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The Flowers of war

The Flowers of war

Several days ago, I watched a movie that was recommended by Netflix based on my viewing history and preferences. By now, I realized that period movies fascinate me, predominantly because of the intricacies and the nostalgic appeal of the costumes and the epochal events surrounding them. It also seems that history, including the biographical and fictitious stories based on it appeal greatly to me. This time around, the movie was centered on the ravages that WW II caused in Asia and the stories of people who were unwilling participants of this very violent event.

The story started at the height of the Japanese conquer of China’s old capital city of Nanking or Nanjing. This event is collectively known as the “Rape of Nanking”, although the Japanese nation as a whole continues to deny the events surrounding this. It remains to be a constant diplomatic thorn between Japan and China and most of Southeast Asia, including the Philippines. Growing up, I heard about the Japanese “comfort women”. This is the term used for the countless number of women gang raped by Japanese soldiers as they wreaked havoc across Asia during their epic campaign to conquer the East, just as Hitler was causing his own genocide in Europe.

For two and a half hour, as I cried my heart out for the protagonists of the story, my eyes swelled as if it was stung by a monstrous bee. The mixed bag of characters included an unsavory Westerner, a dozen or so flamboyant and stylish prostitutes, the church’s young caretaker and a group of teen schoolgirls. They were all trapped inside a Catholic church in the city as it fell under the hands of weary, very frustrated and murderous Japanese soldiers. The soldiers shot at every living thing that moves, except for women and female children who get gang raped and abused well beyond what is humanly possible before finally getting killed. It is the story of how these characters tried to defend the church that became their fort for as long as possible. It is much too heavy to watch on a Friday night when you’re just trying to unwind and detach yourself from the stress that transpired at work during the week. I don’t know why I would expect nothing short of that when the summary clearly mentioned Nanking and WWII.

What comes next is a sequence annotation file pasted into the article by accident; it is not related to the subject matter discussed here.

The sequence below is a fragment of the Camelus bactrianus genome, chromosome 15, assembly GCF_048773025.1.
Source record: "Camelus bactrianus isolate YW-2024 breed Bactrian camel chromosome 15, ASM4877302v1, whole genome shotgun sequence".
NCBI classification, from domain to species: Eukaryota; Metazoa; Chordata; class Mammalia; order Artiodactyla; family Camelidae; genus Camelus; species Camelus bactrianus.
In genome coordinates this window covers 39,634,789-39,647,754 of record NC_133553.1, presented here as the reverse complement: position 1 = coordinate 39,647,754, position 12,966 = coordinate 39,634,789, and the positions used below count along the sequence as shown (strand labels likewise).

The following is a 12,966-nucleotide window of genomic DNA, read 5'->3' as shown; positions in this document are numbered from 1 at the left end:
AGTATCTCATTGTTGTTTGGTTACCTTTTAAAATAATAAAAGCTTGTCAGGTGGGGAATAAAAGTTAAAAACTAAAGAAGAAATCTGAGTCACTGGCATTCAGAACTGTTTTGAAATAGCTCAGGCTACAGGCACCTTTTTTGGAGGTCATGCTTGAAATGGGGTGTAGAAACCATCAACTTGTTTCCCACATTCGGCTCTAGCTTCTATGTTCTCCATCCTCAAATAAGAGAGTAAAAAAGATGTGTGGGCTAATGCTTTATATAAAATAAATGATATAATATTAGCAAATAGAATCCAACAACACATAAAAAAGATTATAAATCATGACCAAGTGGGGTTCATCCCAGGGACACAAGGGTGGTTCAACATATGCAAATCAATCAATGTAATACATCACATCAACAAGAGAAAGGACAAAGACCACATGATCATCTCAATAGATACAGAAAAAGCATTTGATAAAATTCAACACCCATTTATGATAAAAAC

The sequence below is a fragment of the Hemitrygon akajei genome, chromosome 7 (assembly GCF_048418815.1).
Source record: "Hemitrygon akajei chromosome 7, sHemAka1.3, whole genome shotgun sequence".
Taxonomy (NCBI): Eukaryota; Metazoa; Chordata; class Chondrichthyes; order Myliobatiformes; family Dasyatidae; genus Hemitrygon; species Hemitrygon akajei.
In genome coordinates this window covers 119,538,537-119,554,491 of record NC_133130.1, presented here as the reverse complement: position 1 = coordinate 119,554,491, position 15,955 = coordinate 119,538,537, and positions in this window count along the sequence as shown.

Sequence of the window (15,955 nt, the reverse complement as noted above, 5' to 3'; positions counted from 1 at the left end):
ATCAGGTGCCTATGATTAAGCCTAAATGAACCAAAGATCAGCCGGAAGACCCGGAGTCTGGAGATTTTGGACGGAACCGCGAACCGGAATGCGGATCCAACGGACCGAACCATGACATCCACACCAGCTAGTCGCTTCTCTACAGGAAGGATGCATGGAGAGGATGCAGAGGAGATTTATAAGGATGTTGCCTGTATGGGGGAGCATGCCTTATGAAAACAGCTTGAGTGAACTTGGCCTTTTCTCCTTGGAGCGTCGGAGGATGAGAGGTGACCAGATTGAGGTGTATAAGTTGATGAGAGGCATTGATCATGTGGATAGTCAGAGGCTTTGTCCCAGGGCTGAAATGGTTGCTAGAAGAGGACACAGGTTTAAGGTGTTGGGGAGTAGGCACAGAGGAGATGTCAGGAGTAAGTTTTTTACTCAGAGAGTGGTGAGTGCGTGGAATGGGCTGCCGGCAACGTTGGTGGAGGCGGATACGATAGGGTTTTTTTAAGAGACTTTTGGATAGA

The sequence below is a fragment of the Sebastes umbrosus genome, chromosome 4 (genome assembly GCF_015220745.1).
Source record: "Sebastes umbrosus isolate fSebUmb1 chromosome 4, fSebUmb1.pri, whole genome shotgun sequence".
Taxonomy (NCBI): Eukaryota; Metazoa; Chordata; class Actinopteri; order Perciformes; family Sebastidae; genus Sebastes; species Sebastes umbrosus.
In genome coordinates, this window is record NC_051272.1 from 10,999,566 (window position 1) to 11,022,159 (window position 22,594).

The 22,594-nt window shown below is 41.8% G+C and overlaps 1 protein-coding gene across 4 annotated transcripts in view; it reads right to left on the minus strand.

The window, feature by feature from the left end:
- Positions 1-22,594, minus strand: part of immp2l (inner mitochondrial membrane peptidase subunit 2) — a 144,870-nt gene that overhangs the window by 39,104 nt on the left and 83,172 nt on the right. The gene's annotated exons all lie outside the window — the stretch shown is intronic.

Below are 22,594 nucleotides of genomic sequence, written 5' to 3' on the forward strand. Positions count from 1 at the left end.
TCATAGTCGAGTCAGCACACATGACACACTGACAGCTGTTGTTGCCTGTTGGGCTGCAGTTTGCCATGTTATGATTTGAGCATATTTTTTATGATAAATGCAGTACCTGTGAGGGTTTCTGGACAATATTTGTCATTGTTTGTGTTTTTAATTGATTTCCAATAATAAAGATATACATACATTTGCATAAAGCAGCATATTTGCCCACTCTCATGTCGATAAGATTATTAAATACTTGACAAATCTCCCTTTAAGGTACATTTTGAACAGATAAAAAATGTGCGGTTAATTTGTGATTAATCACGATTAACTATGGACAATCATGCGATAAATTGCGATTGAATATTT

There is no shortage of heartaches, salvation and sacrifices. It tells of a story full of deliverance at every level, the resilience of the human spirit, its ability to rise above enormous tragedy, and the dumbfounding capacity of human beings to do unspeakable evil and altruistic acts to each other, all at the same time. It exposes the full dichotomy of our tragic and flawed humanity – how we’re both evil and good, how within us, two forces constantly wage endless battles to win our soul. It forces the viewers to face the reality of humanity’s ever-present choices: let others see even just a diminutive glimpse of God through our tiniest acts of goodness or surrender to the darkness in a maddening takeover that would surprise even Hitler himself.

Christian Bale the flowers of warAs the story unfolds, the characters evolve into better version of themselves. It has a very unexpected turn of events that would leave you gasping and wanting for more resolutions, even though it was still satisfying at some level. At some point, I thought it left a hole in my soul as I felt helpless, unable to do something about it. I would have written a different ending but I realized that some people might like it that way. I want everyone to be happy but I’m not a realist. I know that this is just a movie but I get carried away when a fiction is based on historical events because I can’t help but think that some of those events happened to real people.

Watch it, if only to edify your soul. It is one of those movies.

P.S. Don’t forget to pay attention to the wonderful fashion sense of the prostitutes. The movie has some great costumes! Nini, the girl who played Yu Mo, is so beautiful! What a lovely face she has.

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